04/11/2011 03:05 pm ET | Updated Jun 11, 2011

Our Job in Pakistan

The clearest criticism of Pakistan's efforts to defeat Al-Qaeda and other militants from last week's White House Report on Afghanistan and Pakistan was the line, "... what remains vexing is the lack of any indication of 'hold' and 'build' planning or staging efforts to complement ongoing clearing operations. As such, there remains no clear path toward defeating the insurgency in Pakistan..."

And yet the path is clear -- as the report goes on to note, what is required are adequate "civilian law enforcement personnel" to accomplish the "holding" and "effective development strategies" to accomplish the "building."

Our national security hinges on our ability to effectively assist Pakistan in accomplishing these objectives.

In large part, we are failing to do so.

The most effective development strategy the U.S. can provide Pakistan -- and one Pakistanis themselves have repeatedly and consistently requested -- is U.S. market access for Pakistani products.

For the last four years, the U.S. has held out to Pakistan the promise of market access in the form of Reconstruction Opportunity Zones.

These opportunity zones in Pakistan would be located in the very conflict-affected areas we want the Pakistani military to "build" and should be expanded to include the flood-affected areas, also desperately in need of reconstruction.

Pakistani exports from these designated opportunity zones to the U.S. (Pakistan's largest export partner) would come in duty free, stimulating job creation and the economic activity in these areas necessary to the "build" phase of a successful Pakistani counterinsurgency operation.

Conceptually, the Administration has embraced this proposal.

In 2009, in his "New Strategy for Afghanistan and Pakistan" speech, President Obama called on Congress to pass legislation that "creates opportunity zones in the border region to develop the economy and bring hope to places plagued by violence."

Two years later, opportunity zones remain an unrealized concept, the border region is still plagued by violence, and the people still wait for hope.

The Administration and Congress must invest the political capital necessary to see this legislation through, we are far past the point of this being feel-good legislation and well into serious consideration of the effects failing to do so will have on U.S. national security.

To its credit, the Administration has successfully tripled development assistance to Pakistan and engaged in a high-level Strategic Dialogue with Pakistan to create a joint strategy for the disbursement of that assistance.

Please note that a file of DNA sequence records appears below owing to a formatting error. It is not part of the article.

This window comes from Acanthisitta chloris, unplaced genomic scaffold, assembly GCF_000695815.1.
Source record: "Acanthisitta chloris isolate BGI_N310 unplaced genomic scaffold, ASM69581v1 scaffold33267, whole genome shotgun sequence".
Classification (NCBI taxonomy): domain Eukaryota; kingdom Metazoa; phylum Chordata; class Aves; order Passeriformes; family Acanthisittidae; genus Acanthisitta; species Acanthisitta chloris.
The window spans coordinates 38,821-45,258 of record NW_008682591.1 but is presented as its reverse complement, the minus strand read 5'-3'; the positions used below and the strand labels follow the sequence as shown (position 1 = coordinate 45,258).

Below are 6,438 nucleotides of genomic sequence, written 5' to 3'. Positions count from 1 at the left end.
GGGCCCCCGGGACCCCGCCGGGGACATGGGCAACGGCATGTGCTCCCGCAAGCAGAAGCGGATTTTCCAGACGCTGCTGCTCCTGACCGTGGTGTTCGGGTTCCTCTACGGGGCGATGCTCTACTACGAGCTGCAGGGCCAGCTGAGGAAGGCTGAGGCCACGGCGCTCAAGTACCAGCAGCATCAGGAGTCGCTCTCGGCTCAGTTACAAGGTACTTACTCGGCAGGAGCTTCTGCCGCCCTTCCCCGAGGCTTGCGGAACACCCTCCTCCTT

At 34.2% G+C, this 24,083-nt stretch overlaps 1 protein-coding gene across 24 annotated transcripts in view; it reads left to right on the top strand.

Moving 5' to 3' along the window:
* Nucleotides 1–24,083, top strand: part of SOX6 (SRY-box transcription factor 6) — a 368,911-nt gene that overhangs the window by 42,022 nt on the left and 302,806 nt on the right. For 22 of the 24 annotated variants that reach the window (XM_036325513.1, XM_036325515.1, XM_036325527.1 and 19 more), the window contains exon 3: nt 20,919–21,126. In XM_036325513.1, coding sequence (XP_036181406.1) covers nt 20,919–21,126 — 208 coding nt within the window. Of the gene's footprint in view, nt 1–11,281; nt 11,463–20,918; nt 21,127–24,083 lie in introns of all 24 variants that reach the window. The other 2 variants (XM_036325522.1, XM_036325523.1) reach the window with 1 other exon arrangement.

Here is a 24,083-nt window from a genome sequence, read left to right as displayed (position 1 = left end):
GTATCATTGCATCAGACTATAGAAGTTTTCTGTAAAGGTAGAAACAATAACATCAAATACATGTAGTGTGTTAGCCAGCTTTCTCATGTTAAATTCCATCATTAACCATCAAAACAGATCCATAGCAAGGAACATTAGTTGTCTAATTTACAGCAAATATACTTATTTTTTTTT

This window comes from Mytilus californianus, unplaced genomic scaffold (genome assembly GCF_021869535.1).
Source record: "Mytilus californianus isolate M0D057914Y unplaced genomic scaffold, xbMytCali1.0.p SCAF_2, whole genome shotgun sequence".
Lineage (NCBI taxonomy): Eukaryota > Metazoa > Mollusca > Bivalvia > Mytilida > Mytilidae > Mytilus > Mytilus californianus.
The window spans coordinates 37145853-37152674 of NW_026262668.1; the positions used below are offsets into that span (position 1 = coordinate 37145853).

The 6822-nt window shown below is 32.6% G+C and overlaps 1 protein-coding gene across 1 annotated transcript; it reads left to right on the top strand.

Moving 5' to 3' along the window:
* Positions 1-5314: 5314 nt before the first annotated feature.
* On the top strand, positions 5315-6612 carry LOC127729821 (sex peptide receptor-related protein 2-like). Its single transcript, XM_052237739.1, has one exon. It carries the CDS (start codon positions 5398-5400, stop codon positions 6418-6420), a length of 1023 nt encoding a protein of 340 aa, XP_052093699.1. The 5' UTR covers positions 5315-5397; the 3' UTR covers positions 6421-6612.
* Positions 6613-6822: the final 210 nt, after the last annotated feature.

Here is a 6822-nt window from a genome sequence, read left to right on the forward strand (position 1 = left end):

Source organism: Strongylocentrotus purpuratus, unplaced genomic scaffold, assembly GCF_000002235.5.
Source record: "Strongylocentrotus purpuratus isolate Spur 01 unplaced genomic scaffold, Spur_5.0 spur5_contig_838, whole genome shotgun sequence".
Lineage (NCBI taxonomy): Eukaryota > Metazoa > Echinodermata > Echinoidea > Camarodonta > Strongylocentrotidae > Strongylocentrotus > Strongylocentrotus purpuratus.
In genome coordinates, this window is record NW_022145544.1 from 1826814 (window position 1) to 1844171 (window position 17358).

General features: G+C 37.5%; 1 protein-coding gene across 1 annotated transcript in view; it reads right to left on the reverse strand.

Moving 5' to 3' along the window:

The missing piece however, is that development strategy's effectiveness.

Even recognizing the distinct development obstacles posed by Pakistan including a challenging security environment, the recent floods which required a re-evaluation of existing development plans, understaffing of the USAID mission in Pakistan, the government of Pakistan's lack of institutional capacity and finally unique events such as the passing of the late Ambassador Holbrooke and the Raymond Davis case which re-injected volatility into a steadily improving US-Pakistan partnership, it is still significant that USAID's latest Inspector General's report cites an inability to "demonstrate measurable progress" in Pakistan.

To be clear, that is not to say that USAID is not making progress -- it is that progress needs to be measurable and it needs to be demonstrable.

The lack of transparency and solid metrics results in a situation where the Pakistani public (and indeed U.S. Congressional appropriators) are exposed to widely publicized billion dollar figures of U.S. assistance to Pakistan and yet are unable to satisfy the expectation those pronouncements create in terms of visible and demonstrably effective projects.

In the U.S., this leads to questions of the effectiveness of our assistance to Pakistan. In Pakistan, for the average citizen it leads to an assumption of deep corruption and bad intentions by both governments and a massive mistrust of NGOs perceived to be enriching themselves off the assistance.

One distinction needs to be made clear however: our assistance money is not designed to "buy" the U.S. popularity among Pakistanis. Its objective is to create a secure, sustainable, civil environment in Pakistan that will undermine the root causes and appeal of militancy that gives rise to threats against our national security.

We are already making smart development investments in Pakistan in energy and agriculture, but until we make credible game-changing investments in basic education, we can expect those gains to be unsustainable in the long-term.

Finally, the story of strong, effective, development partners refusing to work with USAID in Pakistan due to its bureaucracy and heavy-handedness has become far too common and is costing us our ability to effectively achieve our objectives.

There is an immediate need to reform, streamline and adjust these procedures so that USAID, while maintaining credible financial reporting, can still be a nurturing partner to strong development partners.

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